So she left the only life she ever had and ripped her heart from her sleeve, because that’s what it means to be an explorer. It’s all about leaving things behind and learning to turn the light on when it gets dark. It’s all about learning to apply that ointment; to heal because honey, we are not dust-collectors. We are fighters and we can blaze our very own paths there’s always a light at the end of the tunnel and warmth in our heart, even when our hands are cold and our cheeks are damp with fresh tears, it’s all about forgiving yourself and going to a better place, because we are explorers. Because roses bloom in our wake and the stars light up for us at night; you have to believe.
So when the path seems too steep and your knees (and heart) is scraped and bruised my dear little explorer, please remember that your tiny human heart still beats resiliently and your tiny human mind can accomplish anything, anything If you set yourself to it. I know you feel so, so small sometimes but your heart is as large as the ocean and when you cry, there are so many tears new rivers are born; by which I mean your humanity is bigger than a silver façade. You were meant for greater things than wading through shallow waters, searching for streaks of sunlight.
So turn the faucet off dry your face and wave that tiny apartment, those sad girls, the bone-chilling cold:
Chin up, little explorer. The world is waiting for you.
This piece is inspired by “girl in pieces” by Kathleen Glasgow. It’s about a girl’s journey from a whole world of sadness, self-harming, self-deprication into the outside world. She realises that it’s actually not that bad, that life is better than it seems. That she is better than she thinks. That she can actually heal, that there are second chances and hope in the world.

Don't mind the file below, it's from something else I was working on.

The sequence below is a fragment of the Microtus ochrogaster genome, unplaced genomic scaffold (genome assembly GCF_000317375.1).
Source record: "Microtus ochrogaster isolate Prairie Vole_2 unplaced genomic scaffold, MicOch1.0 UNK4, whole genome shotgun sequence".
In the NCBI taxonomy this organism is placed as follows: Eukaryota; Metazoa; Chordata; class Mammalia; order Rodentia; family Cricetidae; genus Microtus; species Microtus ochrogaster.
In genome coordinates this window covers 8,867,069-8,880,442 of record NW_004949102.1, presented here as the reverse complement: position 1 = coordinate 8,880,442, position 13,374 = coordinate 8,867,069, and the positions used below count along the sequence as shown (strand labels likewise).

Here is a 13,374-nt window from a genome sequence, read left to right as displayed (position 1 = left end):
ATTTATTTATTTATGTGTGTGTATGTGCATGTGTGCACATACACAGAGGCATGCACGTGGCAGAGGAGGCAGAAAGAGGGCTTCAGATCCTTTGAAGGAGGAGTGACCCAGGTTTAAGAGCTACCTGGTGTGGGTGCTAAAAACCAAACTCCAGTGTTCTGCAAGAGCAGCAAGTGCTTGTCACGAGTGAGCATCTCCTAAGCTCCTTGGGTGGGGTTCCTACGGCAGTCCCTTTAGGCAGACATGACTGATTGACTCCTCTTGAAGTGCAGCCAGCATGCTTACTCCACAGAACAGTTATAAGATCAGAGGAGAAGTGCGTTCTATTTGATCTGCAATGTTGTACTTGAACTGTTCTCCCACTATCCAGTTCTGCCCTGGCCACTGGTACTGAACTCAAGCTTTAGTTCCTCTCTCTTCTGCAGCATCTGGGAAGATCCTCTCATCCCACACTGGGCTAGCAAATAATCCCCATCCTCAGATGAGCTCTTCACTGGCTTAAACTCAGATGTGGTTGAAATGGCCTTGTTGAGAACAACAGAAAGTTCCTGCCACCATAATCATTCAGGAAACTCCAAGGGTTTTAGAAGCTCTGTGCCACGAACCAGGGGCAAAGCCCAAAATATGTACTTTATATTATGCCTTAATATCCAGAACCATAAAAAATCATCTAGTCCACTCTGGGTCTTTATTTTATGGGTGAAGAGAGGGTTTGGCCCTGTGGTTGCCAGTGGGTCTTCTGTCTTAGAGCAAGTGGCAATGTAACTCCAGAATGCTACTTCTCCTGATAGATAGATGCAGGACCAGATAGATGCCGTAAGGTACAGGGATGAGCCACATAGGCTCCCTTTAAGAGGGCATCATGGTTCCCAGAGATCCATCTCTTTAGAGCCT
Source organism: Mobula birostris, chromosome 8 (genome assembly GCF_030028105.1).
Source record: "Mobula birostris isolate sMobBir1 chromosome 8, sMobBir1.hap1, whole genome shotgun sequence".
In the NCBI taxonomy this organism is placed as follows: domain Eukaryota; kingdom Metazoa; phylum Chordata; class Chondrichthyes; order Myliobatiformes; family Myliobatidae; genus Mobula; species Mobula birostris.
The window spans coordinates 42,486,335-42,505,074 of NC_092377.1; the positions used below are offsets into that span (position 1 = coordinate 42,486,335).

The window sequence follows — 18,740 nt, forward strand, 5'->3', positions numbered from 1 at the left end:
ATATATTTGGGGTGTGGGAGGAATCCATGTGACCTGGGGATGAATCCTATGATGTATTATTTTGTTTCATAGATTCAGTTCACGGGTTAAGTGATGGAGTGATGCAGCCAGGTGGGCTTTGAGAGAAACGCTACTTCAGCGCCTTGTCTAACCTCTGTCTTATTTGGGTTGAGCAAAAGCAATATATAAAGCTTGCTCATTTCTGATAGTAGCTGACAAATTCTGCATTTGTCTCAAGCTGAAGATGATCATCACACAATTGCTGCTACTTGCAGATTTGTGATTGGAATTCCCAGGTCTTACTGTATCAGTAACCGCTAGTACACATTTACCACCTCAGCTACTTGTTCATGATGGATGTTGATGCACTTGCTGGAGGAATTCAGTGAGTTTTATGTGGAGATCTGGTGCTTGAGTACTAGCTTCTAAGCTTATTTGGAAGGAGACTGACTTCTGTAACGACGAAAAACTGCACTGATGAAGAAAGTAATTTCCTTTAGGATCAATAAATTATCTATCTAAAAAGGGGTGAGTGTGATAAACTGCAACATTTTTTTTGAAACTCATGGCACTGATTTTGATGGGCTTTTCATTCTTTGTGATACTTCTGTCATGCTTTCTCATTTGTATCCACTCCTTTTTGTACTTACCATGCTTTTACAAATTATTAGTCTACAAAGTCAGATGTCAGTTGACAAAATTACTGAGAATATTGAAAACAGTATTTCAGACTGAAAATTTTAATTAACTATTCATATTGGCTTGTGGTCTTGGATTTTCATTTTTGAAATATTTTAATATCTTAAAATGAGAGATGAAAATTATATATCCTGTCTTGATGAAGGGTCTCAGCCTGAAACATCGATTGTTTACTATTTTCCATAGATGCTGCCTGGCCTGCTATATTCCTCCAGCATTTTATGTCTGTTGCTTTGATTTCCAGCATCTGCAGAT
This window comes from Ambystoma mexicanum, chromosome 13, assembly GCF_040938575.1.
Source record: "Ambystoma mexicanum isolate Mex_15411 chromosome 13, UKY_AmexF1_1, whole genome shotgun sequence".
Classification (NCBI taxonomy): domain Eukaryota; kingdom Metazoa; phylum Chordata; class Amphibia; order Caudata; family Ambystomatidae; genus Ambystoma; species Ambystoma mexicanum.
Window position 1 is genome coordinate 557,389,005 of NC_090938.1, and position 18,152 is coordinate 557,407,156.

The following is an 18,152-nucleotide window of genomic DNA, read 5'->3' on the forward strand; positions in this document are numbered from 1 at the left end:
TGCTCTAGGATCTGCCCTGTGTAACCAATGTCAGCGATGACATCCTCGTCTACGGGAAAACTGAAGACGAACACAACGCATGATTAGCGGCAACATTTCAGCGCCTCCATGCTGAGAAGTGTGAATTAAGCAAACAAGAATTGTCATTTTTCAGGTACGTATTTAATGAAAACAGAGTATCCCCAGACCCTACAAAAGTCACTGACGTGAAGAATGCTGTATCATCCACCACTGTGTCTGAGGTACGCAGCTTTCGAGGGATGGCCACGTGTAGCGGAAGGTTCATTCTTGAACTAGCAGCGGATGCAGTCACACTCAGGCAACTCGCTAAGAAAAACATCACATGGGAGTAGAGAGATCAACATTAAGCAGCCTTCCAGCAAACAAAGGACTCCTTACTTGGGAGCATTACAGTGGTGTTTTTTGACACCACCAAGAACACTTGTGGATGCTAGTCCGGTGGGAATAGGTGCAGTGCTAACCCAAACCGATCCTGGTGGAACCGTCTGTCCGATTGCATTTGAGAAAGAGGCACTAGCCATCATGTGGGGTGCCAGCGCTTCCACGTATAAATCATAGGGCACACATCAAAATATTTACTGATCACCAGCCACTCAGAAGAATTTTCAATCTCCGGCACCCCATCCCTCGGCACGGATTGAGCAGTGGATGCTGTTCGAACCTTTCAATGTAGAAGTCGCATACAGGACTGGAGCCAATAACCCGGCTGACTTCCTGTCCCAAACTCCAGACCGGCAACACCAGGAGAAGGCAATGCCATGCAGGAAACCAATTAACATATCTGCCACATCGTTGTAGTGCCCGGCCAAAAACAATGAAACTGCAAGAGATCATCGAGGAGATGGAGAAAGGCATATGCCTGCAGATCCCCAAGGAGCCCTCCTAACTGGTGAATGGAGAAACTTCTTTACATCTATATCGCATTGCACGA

5: Baby we don’t stand a chance, it’s sad but it’s true
Once, someone asked me to draw a pretty picture of the life I wanted for myself.
Maybe I should’ve known then, that the first clue to figuring out how I truly felt about you was right under my nose, when my pencil easily forgot to sketch your silhouette next to mine.
This poem will sit atop a pile of cliché literature by the time I am done with it, but I need to emphasise that it was me; that I could never have worked you into my life, my patterns, my way of love. Your hand would have always felt temporary whenever it curved into mine. I didn’t know then, that what clawed at my stomach was not butterflies but the guilt of knowing that I would leave our song unfinished.
I could have never been with you and dreamt; a part of me knew that, so I never forgot myself when I looked into your eyes. Love never felt so dull as it did with you and when we went our separate ways, I must admit I cried in joy.
Pretending to love hurts. Pretending to love a person more than you love a pretty picture you painted for yourself hurts more.
Loving you did indeed hurt. But falling out of love with myself? Darling, that is what has killed me.
(Cue the pretentious love poems??) This piece was inspired by this romantic chick-flick I watched at 1am:
6: Family Gathering
in the mouth
of a loud relative
visiting for the holiday.
Let her fingers peel you”,
like sweet oranges;
your chest as soft as pulp.
Squeeze the juices out
into an empty glass”,
and say cheers.
You know how this works”,
You will smile
and entertain the audience
until it’s over”,
you are not allowed
the curtain closes”,
the next meal is served;
to grill and chew.
Swing back and forth
until the mirror stops laughing
until you start getting numb
until your ears fall off
In a home-shaped grave”,
you will learn
to bite your tongue
as they fit all your love poems
in their mouths”,
crammed in their throats”,
from the corners
of their mouths”,
all over your face.
They’d call it a fact
or a joke
or an opinion
you’d be forced to swallow.
would even call it love
you will laugh
until your tongue begins to rot”,
until you are back
to being nothing”,
until all that’s left
is a plate of leftover skin;
the hard, burnt edges left
the constant grilling.